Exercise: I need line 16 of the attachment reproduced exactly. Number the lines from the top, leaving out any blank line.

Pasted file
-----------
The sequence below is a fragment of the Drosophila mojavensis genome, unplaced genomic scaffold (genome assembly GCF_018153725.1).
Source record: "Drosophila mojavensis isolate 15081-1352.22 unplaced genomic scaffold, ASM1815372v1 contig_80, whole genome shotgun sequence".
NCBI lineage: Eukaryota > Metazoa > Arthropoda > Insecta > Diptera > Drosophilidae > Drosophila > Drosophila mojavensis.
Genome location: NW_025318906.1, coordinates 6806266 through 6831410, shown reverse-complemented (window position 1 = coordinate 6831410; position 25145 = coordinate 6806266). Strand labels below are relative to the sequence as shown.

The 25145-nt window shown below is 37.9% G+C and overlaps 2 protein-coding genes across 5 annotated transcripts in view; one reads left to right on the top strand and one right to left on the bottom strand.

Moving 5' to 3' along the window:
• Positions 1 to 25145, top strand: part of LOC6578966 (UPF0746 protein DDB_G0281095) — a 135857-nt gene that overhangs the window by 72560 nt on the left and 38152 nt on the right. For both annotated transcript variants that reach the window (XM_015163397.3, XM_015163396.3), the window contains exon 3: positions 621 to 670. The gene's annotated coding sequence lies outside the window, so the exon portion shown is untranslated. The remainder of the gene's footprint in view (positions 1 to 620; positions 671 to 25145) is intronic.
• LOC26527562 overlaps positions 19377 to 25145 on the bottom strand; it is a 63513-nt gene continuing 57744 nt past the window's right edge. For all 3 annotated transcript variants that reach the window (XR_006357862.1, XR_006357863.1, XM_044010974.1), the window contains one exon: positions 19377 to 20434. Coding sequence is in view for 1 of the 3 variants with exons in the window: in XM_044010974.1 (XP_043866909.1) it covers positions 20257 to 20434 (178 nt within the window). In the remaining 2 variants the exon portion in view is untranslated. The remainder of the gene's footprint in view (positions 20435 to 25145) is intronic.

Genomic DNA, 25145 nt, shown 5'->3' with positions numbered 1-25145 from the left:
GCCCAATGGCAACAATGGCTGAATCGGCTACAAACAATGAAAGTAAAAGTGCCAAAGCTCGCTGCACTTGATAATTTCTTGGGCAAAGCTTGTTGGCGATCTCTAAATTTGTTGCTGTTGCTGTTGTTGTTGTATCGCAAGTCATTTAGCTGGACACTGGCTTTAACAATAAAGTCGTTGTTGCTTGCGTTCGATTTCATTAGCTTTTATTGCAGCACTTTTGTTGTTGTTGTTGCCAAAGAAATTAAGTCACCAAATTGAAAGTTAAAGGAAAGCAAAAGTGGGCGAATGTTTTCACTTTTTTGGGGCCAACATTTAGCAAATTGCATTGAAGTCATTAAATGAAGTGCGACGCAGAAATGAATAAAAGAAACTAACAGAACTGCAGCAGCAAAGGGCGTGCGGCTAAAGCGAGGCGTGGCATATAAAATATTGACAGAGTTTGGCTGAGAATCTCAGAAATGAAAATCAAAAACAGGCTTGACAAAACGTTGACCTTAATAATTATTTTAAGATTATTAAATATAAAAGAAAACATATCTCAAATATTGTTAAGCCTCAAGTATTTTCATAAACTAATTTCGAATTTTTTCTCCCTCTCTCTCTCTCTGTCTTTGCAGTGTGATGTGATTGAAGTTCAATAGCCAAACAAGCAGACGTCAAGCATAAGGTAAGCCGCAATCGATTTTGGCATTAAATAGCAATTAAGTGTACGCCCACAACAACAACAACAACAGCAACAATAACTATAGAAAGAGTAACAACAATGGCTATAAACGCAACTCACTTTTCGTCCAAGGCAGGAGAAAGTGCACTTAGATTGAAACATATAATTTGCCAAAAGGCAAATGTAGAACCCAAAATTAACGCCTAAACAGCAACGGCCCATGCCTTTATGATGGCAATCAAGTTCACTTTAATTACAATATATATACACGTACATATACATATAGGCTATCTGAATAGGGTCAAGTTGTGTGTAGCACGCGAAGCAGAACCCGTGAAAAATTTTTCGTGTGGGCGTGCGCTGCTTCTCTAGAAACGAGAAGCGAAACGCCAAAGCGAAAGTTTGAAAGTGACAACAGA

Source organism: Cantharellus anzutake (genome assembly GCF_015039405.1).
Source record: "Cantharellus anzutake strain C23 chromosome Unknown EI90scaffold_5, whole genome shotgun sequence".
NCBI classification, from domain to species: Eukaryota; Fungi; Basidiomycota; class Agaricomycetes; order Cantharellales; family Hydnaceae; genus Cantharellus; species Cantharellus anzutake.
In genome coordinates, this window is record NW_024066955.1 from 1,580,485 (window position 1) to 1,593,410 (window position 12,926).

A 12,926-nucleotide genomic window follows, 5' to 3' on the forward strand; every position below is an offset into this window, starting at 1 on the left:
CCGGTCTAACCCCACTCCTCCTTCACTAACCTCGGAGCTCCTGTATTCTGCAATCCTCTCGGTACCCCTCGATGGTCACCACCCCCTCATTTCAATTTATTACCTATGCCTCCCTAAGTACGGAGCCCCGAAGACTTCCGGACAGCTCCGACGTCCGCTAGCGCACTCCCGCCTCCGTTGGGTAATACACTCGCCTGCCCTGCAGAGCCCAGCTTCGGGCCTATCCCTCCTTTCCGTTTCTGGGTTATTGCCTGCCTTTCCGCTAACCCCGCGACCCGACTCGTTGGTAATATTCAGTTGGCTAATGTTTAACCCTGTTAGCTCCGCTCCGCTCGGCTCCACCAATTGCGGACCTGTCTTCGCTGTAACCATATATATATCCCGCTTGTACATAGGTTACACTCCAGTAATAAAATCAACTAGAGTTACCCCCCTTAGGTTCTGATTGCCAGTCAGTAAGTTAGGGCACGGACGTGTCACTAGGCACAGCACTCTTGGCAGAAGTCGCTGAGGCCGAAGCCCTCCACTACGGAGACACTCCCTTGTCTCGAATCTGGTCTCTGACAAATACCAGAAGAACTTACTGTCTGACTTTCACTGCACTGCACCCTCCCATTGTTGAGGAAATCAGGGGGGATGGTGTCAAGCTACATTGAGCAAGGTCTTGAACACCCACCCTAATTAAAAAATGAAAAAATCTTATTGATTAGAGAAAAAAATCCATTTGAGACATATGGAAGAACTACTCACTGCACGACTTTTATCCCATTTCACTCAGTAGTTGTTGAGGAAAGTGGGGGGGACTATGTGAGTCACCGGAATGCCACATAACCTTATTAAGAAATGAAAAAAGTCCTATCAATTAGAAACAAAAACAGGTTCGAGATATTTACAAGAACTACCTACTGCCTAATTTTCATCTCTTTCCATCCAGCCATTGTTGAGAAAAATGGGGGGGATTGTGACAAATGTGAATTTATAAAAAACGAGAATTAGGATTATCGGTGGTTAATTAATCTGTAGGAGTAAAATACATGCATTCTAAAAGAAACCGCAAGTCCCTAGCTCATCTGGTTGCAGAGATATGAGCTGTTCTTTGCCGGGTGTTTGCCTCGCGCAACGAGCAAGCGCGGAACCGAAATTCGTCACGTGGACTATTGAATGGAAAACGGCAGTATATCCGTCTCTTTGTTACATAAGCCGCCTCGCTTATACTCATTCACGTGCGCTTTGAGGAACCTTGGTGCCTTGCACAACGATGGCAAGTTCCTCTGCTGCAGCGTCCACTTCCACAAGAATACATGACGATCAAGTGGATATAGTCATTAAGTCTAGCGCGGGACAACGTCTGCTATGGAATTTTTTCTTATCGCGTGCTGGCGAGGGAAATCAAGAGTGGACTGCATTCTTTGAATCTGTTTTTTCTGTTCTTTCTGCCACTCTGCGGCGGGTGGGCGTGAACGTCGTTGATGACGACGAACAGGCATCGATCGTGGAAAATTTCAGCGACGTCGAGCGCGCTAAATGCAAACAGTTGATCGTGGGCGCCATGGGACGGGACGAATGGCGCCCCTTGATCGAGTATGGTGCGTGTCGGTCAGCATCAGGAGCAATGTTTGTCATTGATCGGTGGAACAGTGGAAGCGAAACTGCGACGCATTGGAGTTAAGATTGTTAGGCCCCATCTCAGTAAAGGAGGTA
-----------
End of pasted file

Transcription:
CCGGTCTAACCCCACTCCTCCTTCACTAACCTCGGAGCTCCTGTATTCTGCAATCCTCTCGGTACCCCTCGATGGTCACCACCCCCTCATTTCAATTTATTACCTATGCCTCCCTAAGTACGGAGCCCCGAAGACTTCCGGACAGCTCCGACGTCCGCTAGCGCACTCCCGCCTCCGTTGGGTAATACACTCGCCTGCCCTGCAGAGCCCAGCTTCGGGCCTATCCCTCCTTTCCGTTTCTGGGTTATTGCCTGCCTTTCCGCTAACCCCGCGACCCGACTCGTTGGTAATATTCAGTTGGCTAATGTTTAACCCTGTTAGCTCCGCTCCGCTCGGCTCCACCAATTGCGGACCTGTCTTCGCTGTAACCATATATATATCCCGCTTGTACATAGGTTACACTCCAGTAATAAAATCAACTAGAGTTACCCCCCTTAGGTTCTGATTGCCAGTCAGTAAGTTAGGGCACGGACGTGTCACTAGGCACAGCACTCTTGGCAGAAGTCGCTGAGGCCGAAGCCCTCCACTACGGAGACACTCCCTTGTCTCGAATCTGGTCTCTGACAAATACCAGAAGAACTTACTGTCTGACTTTCACTGCACTGCACCCTCCCATTGTTGAGGAAATCAGGGGGGATGGTGTCAAGCTACATTGAGCAAGGTCTTGAACACCCACCCTAATTAAAAAATGAAAAAATCTTATTGATTAGAGAAAAAAATCCATTTGAGACATATGGAAGAACTACTCACTGCACGACTTTTATCCCATTTCACTCAGTAGTTGTTGAGGAAAGTGGGGGGGACTATGTGAGTCACCGGAATGCCACATAACCTTATTAAGAAATGAAAAAAGTCCTATCAATTAGAAACAAAAACAGGTTCGAGATATTTACAAGAACTACCTACTGCCTAATTTTCATCTCTTTCCATCCAGCCATTGTTGAGAAAAATGGGGGGGATTGTGACAAATGTGAATTTATAAAAAACGAGAATTAGGATTATCGGTGGTTAATTAATCTGTAGGAGTAAAATACATGCATTCTAAAAGAAACCGCAAGTCCCTAGCTCATCTGGTTGCAGAGATATGAGCTGTTCTTTGCCGGGTGTTTGCCTCGCGCAACGAGCAAGCGCGGAACCGAAATTCGTCACGTGGACTATTGAATGGAAAACGGCAGTATATCCGTCTCTTTGTTACATAAGCCGCCTCGCTTATACTCATTCACGTGCGCTTTGAGGAACCTTGGTGCCTTGCACAACGATGGCAAGTTCCTCTGCTGCAGCGTCCACTTCCACAAGAATACATGACGATCAAGTGGATATAGTCATTAAGTCTAGCGCGGGACAACGTCTGCTATGGAATTTTTTCTTATCGCGTGCTGGCGAGGGAAATCAAGAGTGGACTGCATTCTTTGAATCTGTTTTTTCTGTTCTTTCTGCCACTCTGCGGCGGGTGGGCGTGAACGTCGTTGATGACGACGAACAGGCATCGATCGTGGAAAATTTCAGCGACGTCGAGCGCGCTAAATGCAAACAGTTGATCGTGGGCGCCATGGGACGGGACGAATGGCGCCCCTTGATCGAGTATGGTGCGTGTCGGTCAGCATCAGGAGCAATGTTTGTCATTGATCGGTGGAACAGTGGAAGCGAAACTGCGACGCATTGGAGTTAAGATTGTTAGGCCCCATCTCAGTAAAGGAGGTA